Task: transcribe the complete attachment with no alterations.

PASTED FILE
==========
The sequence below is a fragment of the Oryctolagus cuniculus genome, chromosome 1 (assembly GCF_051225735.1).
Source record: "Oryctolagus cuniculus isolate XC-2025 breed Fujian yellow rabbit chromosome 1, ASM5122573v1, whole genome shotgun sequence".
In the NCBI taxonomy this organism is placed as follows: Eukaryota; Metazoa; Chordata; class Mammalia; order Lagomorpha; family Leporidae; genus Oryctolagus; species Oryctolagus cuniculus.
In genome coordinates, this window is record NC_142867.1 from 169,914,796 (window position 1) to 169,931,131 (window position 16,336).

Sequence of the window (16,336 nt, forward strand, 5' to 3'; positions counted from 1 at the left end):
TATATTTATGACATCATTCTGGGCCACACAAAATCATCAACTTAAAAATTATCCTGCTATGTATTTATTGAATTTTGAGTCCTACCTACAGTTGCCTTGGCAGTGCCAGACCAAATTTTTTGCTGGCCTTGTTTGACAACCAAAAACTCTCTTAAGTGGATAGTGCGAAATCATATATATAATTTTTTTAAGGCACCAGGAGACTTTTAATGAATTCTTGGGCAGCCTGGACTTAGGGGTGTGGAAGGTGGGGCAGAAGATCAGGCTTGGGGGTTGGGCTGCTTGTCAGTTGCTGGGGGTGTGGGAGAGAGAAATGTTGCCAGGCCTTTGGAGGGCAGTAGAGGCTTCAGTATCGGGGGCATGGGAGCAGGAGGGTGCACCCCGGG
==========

The sequence below is a fragment of the Oryctolagus cuniculus genome, chromosome 1 (assembly GCF_051225735.1).
Source record: "Oryctolagus cuniculus isolate XC-2025 breed Fujian yellow rabbit chromosome 1, ASM5122573v1, whole genome shotgun sequence".
In the NCBI taxonomy this organism is placed as follows: Eukaryota; Metazoa; Chordata; class Mammalia; order Lagomorpha; family Leporidae; genus Oryctolagus; species Oryctolagus cuniculus.
In genome coordinates, this window is record NC_142867.1 from 169,914,796 (window position 1) to 169,931,131 (window position 16,336).

Sequence of the window (16,336 nt, forward strand, 5' to 3'; positions counted from 1 at the left end):
TATATTTATGACATCATTCTGGGCCACACAAAATCATCAACTTAAAAATTATCCTGCTATGTATTTATTGAATTTTGAGTCCTACCTACAGTTGCCTTGGCAGTGCCAGACCAAATTTTTTGCTGGCCTTGTTTGACAACCAAAAACTCTCTTAAGTGGATAGTGCGAAATCATATATATAATTTTTTTAAGGCACCAGGAGACTTTTAATGAATTCTTGGGCAGCCTGGACTTAGGGGTGTGGAAGGTGGGGCAGAAGATCAGGCTTGGGGGTTGGGCTGCTTGTCAGTTGCTGGGGGTGTGGGAGAGAGAAATGTTGCCAGGCCTTTGGAGGGCAGTAGAGGCTTCAGTATCGGGGGCATGGGAGCAGGAGGGTGCACCCCGGG